These objectives are all very well, but we must remember that with limited funds and resources it is very difficult. Such projects may need to be funded urgently because of this type of legislation. The consultation process on this and other Government legislation has been poor, regardless of the rhetoric. It is all very well to be provided with a raft of paperwork, but it is a problem if there is no time to understand it and consult with people. The implications of the legislation for commercial and recreational fishers elsewhere is another concern. For some time there has been a warning that fishing may become an illegal practice in areas where the bill precludes river or watercourse management. Things such as cleaning our waterways, removing snags, removing flood debris and so on that builds up beside rivers is part of the management of our natural and built environment that must be taken into account, together with all of the social and economic implications in managing and protecting our native environment.
Mr BARTLETT (Port Stephens) [11.50 a.m.]: I strongly support the proposed changes to the Fisheries Management Act 1994. This raft of changes in fisheries management in this State reflects the community's growing concern about conserving the marine environment. If time permits, I will talk about aquatic reserves and the purpose of fishing fees. In particular, I welcome the strengthening of environmental safeguards regarding aquatic reserves, which play an important role in protecting marine biodiversity and safeguarding unique or sensitive areas. They also provide unspoilt natural sites for people to visit, and offer areas for education and research.
Currently, eight aquatic reserves on the New South Wales coastline have been declared to protect habitat, and I understand that additional aquatic reserves are planned for the future. These reserves conserve a variety of important marine and estuarine habitats. In the electorate of Port Stephens, Halifax Park Aquatic Reserve is an area rich in marine life and history. Long before European settlement the local Aboriginal people, the Worimi tribe, inhabited the Port Stephens area, using its natural resources to survive. Shortly after the Second World War Halifax Park was established as Australia's first holiday park.
The honourable member for Murrumbidgee spoke about his electorate, and I would like to talk about Halifax Park , which is a unique park in my region. On Saturday 13 October 1996 I attended a celebration which honoured Geoffrey Wikner, the founder of Halifax Park in 1946. Mr Wikner was a very interesting gentleman. He designed a twin-engined light aircraft known as The Wicko, which Air Commodore Kingsford Smith had the rare distinction of last flying. It was the first aircraft designed and built in Queensland. Geoffrey Wikner moved his family to England before the war. Too old to be a combat pilot, he became a ferry pilot, delivering more than 1,000 aircraft around England during the war years. He flew 67 different types of aircraft and clocked up 525 hours in the air.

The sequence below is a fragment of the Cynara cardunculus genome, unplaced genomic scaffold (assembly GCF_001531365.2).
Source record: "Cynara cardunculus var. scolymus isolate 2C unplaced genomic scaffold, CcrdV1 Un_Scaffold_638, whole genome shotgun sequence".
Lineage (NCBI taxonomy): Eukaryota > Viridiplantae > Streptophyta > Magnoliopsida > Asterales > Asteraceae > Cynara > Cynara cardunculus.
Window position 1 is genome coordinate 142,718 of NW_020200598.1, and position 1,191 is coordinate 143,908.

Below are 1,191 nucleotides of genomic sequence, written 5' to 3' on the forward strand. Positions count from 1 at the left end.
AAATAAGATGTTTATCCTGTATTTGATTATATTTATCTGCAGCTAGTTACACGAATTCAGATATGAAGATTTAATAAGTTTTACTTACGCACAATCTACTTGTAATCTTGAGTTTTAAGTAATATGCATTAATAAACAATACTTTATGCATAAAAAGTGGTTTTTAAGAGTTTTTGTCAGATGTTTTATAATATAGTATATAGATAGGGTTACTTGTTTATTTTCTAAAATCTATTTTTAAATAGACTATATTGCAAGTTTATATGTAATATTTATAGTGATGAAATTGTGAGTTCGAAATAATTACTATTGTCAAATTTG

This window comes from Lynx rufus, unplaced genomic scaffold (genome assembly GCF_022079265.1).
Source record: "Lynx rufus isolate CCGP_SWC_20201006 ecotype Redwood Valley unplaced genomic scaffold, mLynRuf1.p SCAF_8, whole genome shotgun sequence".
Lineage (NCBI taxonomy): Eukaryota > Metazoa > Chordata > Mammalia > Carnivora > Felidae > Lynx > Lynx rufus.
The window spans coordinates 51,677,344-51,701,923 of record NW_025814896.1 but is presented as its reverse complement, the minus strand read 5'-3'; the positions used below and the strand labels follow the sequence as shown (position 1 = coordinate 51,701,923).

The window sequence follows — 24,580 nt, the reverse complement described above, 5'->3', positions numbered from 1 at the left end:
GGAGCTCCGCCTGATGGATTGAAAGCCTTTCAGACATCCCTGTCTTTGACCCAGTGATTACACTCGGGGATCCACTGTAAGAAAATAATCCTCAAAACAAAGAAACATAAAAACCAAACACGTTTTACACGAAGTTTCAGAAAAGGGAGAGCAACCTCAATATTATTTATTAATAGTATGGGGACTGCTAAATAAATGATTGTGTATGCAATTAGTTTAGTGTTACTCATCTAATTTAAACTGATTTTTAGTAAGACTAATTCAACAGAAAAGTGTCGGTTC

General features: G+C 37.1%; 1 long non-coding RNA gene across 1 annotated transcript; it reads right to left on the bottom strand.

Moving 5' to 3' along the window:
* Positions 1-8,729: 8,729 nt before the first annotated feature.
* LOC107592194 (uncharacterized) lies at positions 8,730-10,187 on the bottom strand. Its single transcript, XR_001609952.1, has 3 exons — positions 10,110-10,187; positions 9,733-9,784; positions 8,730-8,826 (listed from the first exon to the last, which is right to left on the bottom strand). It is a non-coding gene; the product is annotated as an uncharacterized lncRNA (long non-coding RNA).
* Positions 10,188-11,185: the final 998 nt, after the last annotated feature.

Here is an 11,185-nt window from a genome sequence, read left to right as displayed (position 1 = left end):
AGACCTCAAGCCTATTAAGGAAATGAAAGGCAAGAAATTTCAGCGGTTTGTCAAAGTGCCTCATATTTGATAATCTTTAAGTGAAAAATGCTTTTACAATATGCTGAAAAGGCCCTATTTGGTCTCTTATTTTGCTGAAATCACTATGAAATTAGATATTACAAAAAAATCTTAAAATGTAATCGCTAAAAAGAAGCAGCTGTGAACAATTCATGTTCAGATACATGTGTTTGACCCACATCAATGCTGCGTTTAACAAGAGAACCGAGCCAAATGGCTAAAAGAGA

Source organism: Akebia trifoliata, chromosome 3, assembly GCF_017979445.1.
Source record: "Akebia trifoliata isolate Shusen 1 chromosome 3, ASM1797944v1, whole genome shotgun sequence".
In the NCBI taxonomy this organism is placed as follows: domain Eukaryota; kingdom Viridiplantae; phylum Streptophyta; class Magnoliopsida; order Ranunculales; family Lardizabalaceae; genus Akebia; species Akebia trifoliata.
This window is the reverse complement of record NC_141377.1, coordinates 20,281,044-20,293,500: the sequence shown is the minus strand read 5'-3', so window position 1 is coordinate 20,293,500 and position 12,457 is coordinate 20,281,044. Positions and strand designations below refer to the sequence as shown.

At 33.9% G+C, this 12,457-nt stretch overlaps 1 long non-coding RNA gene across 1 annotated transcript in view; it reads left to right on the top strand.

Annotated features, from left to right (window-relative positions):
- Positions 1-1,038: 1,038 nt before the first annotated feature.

After the war Mr Wikner became homesick, and brought his family back to Australia. He bought a four-engined Halifax bomber that had flown on 51 bombing missions for 466 Australian Bomber Squadron during the war, and he renamed it Waltzing Matilda. It was the first civilian aircraft to fly to Australia after World War II, and Halifax Park was named after it. This historic park site adjoins the Halifax Park Aquatic Reserve. Since then the area has become an increasingly popular picnic and recreational spot for holiday-makers and divers. In January 1983 the Wran Government declared the area an aquatic reserve to protect its marine biodiversity. Fly Point Nature Reserve, which is looked after by a local volunteer group, fringes the coastal side of the marine park.
The aquatic reserve is located between Fly Point and Nelson Head, near the southern entrance to the port, and includes two rocky reefs separated by Little Beach. Because of the way that the water runs through that area, the lazy skindiver can jump in at Little Beach on an ingoing tide and get out of the water at Fly Point without having to swim a stroke. Likewise, the lazy person can jump in the water at Fly Point and without swimming a stroke go through the aquatic reserve and get out of the water at Little Beach. The marine environment is diverse and includes an array of steep submarine cliffs, with rocky reefs extending offshore to a sandy channel occupied by stretches of seagrass beds and sponges. Collecting is not permitted in the reserve. This applies to all marine organisms, including empty shells, which are important for growing juvenile crustaceans.
Cook Island Aquatic Reserve, on the far North Coast of New South Wales, has a high ecological significance and complexity of habitats. The area is recognised for its diversity of fish and its invertebrate fauna, including a variety of corals. The aquatic reserve is home to a number of threatened and protected species, including the grey nurse shark, estuary cod, giant Queensland groper and black cod. Importantly, the local community also has benefited from the conservation of this area, as it now supports a thriving tourist industry for people from around the State. As can be seen, aquatic reserves are very special places, providing protection for a wide variety of marine animals and plants.